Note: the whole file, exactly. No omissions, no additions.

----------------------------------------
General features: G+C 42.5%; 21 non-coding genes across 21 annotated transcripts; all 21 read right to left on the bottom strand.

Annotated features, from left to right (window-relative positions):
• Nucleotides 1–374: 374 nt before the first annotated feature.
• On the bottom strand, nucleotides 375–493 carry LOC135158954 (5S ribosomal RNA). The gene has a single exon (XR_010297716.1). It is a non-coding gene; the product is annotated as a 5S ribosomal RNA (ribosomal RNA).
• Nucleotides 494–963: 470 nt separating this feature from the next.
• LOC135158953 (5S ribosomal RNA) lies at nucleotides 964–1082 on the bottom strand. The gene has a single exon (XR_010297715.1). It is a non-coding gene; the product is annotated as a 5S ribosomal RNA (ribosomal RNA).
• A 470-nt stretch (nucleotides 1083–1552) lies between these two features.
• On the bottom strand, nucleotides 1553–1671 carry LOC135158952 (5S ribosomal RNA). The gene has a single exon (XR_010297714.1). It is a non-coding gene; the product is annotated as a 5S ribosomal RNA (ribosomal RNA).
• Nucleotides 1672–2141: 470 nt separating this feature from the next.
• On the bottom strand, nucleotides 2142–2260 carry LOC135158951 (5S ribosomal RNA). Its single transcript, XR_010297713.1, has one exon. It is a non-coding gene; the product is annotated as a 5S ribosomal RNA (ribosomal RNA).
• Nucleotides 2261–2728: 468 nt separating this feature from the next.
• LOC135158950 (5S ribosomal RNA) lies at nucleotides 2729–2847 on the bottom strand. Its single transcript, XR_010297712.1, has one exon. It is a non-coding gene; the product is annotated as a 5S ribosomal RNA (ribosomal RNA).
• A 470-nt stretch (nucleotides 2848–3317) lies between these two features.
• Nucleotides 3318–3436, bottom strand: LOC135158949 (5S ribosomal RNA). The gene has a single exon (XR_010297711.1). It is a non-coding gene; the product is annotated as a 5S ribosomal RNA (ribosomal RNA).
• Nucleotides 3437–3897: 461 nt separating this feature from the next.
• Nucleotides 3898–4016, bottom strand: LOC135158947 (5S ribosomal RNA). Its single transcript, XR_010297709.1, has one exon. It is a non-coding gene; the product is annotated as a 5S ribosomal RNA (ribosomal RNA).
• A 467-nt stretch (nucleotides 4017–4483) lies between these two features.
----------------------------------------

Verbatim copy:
General features: G+C 42.5%; 21 non-coding genes across 21 annotated transcripts; all 21 read right to left on the bottom strand.

Annotated features, from left to right (window-relative positions):
• Nucleotides 1–374: 374 nt before the first annotated feature.
• On the bottom strand, nucleotides 375–493 carry LOC135158954 (5S ribosomal RNA). The gene has a single exon (XR_010297716.1). It is a non-coding gene; the product is annotated as a 5S ribosomal RNA (ribosomal RNA).
• Nucleotides 494–963: 470 nt separating this feature from the next.
• LOC135158953 (5S ribosomal RNA) lies at nucleotides 964–1082 on the bottom strand. The gene has a single exon (XR_010297715.1). It is a non-coding gene; the product is annotated as a 5S ribosomal RNA (ribosomal RNA).
• A 470-nt stretch (nucleotides 1083–1552) lies between these two features.
• On the bottom strand, nucleotides 1553–1671 carry LOC135158952 (5S ribosomal RNA). The gene has a single exon (XR_010297714.1). It is a non-coding gene; the product is annotated as a 5S ribosomal RNA (ribosomal RNA).
• Nucleotides 1672–2141: 470 nt separating this feature from the next.
• On the bottom strand, nucleotides 2142–2260 carry LOC135158951 (5S ribosomal RNA). Its single transcript, XR_010297713.1, has one exon. It is a non-coding gene; the product is annotated as a 5S ribosomal RNA (ribosomal RNA).
• Nucleotides 2261–2728: 468 nt separating this feature from the next.
• LOC135158950 (5S ribosomal RNA) lies at nucleotides 2729–2847 on the bottom strand. Its single transcript, XR_010297712.1, has one exon. It is a non-coding gene; the product is annotated as a 5S ribosomal RNA (ribosomal RNA).
• A 470-nt stretch (nucleotides 2848–3317) lies between these two features.
• Nucleotides 3318–3436, bottom strand: LOC135158949 (5S ribosomal RNA). The gene has a single exon (XR_010297711.1). It is a non-coding gene; the product is annotated as a 5S ribosomal RNA (ribosomal RNA).
• Nucleotides 3437–3897: 461 nt separating this feature from the next.
• Nucleotides 3898–4016, bottom strand: LOC135158947 (5S ribosomal RNA). Its single transcript, XR_010297709.1, has one exon. It is a non-coding gene; the product is annotated as a 5S ribosomal RNA (ribosomal RNA).
• A 467-nt stretch (nucleotides 4017–4483) lies between these two features.